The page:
Sustainability Insights / 05.16.2024

Sustainability Insights by Maddie Carlson (May 2024)

Sustainability Insights by Maddie Carlson

Sustainability Insights by Maddie Carlson (May 2024) - Image

Sustainability Insights by Maddie Carlson

Not In My Backyard

What if your next-door neighbor was a landfill? Studies show the common environmental response to that question is “not in my backyard.” The truth is that most people participate in environmentally damaging practices as long as the impact lands outside their radius, you know, in someone else’s backyard.

From the manufacturing design perspective, how different would processes and products look if the excess materials were to remain on-site? My guess is that this would be resolved before production. An “after the fact” waste program is costly and can only do so much. Representing that an item can be recycled, when in fact it cannot, is often just greenwashing. And only a small percentage of consumers will do the research. I am one of them.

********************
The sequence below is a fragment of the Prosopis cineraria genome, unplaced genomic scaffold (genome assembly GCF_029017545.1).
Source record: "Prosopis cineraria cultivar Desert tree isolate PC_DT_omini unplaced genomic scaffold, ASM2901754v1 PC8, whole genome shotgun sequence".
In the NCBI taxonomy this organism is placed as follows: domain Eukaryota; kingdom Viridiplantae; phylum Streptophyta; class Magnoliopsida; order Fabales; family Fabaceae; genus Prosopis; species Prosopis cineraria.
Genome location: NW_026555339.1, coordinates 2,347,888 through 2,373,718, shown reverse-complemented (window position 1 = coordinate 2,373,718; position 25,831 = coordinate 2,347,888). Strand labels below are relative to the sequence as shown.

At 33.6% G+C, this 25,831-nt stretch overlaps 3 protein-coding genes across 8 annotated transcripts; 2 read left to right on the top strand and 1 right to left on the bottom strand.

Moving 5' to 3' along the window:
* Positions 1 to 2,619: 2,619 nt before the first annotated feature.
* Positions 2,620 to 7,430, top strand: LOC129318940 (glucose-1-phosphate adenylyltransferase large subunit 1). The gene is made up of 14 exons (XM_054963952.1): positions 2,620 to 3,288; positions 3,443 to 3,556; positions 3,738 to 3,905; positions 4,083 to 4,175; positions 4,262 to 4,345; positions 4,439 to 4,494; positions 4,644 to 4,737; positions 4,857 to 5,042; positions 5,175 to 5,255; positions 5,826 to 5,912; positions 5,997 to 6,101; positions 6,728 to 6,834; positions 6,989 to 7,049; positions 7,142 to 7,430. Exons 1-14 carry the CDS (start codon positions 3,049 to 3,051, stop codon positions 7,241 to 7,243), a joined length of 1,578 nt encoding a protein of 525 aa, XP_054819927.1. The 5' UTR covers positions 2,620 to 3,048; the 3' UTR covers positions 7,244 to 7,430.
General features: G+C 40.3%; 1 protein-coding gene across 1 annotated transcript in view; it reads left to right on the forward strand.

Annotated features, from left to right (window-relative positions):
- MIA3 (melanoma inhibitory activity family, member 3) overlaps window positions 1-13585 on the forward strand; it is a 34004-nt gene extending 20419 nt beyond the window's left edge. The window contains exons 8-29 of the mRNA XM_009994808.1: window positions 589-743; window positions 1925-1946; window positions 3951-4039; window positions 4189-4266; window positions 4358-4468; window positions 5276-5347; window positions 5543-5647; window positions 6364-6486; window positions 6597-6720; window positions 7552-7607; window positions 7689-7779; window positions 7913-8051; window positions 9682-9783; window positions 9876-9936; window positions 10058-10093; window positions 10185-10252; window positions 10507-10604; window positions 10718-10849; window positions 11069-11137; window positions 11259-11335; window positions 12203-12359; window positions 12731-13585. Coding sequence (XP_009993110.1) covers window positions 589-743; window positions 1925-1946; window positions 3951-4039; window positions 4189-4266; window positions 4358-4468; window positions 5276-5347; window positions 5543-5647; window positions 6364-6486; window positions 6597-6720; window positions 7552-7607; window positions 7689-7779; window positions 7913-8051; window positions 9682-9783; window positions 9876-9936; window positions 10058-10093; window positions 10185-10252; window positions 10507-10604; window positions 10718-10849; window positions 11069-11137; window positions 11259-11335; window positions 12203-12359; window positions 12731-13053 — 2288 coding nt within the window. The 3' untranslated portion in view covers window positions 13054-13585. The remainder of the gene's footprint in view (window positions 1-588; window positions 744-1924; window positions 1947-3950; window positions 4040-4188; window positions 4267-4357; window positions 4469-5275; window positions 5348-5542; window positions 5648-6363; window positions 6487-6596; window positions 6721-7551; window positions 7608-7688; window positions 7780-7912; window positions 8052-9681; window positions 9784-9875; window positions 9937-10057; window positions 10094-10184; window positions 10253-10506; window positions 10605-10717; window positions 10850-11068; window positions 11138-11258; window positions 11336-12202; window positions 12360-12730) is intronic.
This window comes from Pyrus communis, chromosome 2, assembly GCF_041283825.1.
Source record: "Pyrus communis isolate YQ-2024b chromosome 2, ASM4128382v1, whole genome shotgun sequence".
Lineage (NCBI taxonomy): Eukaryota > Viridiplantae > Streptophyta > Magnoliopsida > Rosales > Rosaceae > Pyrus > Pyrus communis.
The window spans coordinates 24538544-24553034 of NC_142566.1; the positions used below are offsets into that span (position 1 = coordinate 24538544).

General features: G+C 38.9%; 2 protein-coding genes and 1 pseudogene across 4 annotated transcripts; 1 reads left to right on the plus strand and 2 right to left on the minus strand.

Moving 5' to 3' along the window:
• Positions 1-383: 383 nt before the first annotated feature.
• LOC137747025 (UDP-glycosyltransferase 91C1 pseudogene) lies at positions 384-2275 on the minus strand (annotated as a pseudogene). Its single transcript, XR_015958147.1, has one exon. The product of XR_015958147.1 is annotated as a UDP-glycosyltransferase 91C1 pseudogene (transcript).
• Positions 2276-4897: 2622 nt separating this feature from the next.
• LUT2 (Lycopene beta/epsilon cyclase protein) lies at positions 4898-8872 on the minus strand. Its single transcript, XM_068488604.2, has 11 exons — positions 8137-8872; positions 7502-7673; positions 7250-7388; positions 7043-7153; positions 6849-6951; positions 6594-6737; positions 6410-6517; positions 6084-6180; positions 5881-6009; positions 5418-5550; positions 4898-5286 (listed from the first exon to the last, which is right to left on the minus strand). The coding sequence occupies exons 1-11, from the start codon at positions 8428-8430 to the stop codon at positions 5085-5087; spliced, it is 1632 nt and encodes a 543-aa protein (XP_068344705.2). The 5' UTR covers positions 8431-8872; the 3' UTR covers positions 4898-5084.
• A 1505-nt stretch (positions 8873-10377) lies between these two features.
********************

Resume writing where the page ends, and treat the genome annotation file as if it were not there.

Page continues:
We’re all familiar with the three Rs: Reduce, Reuse, Recycle. But it’s crucial to remember that this is not just a list of environmental practices; it’s a hierarchy. Our first priority should be to reduce our consumption of plastics, primary metals, and excess materials on the products we design and manufacture. Once waste is minimized when making a part or product, we can move on to reusing available parts and materials. Only as a last resort should we move usable materials to recycling. This can be accomplished by creating a lifecycle of product analysis to help guide a waste-first production process. Stay tuned for the June Sustainability Insights about life cycle analysis.

It is less known, but there is a fourth R – Remove. While it is unlikely that removing key components is an option for manufacturers, it does offer a new way of thinking. How can we use the first 3 Rs to the fullest extent so we don’t have to choose between landfill and Remove?

While hopefully, we will never have to keep manufacturing byproducts on-site, making space for waste is still necessary for recycling and waste reduction. Getting the best value for materials, or even whether it can be recycled at all, highly depends on the level of separation from other materials. Designating space to increase the value of by-products generated at a manufacturing facility to separate and store materials is essential for a manufacturing floor plan, but often overlooked.

Waste is always an afterthought, if even a thought at all, that needs to change unless of course, you want a landfill for a neighbor.

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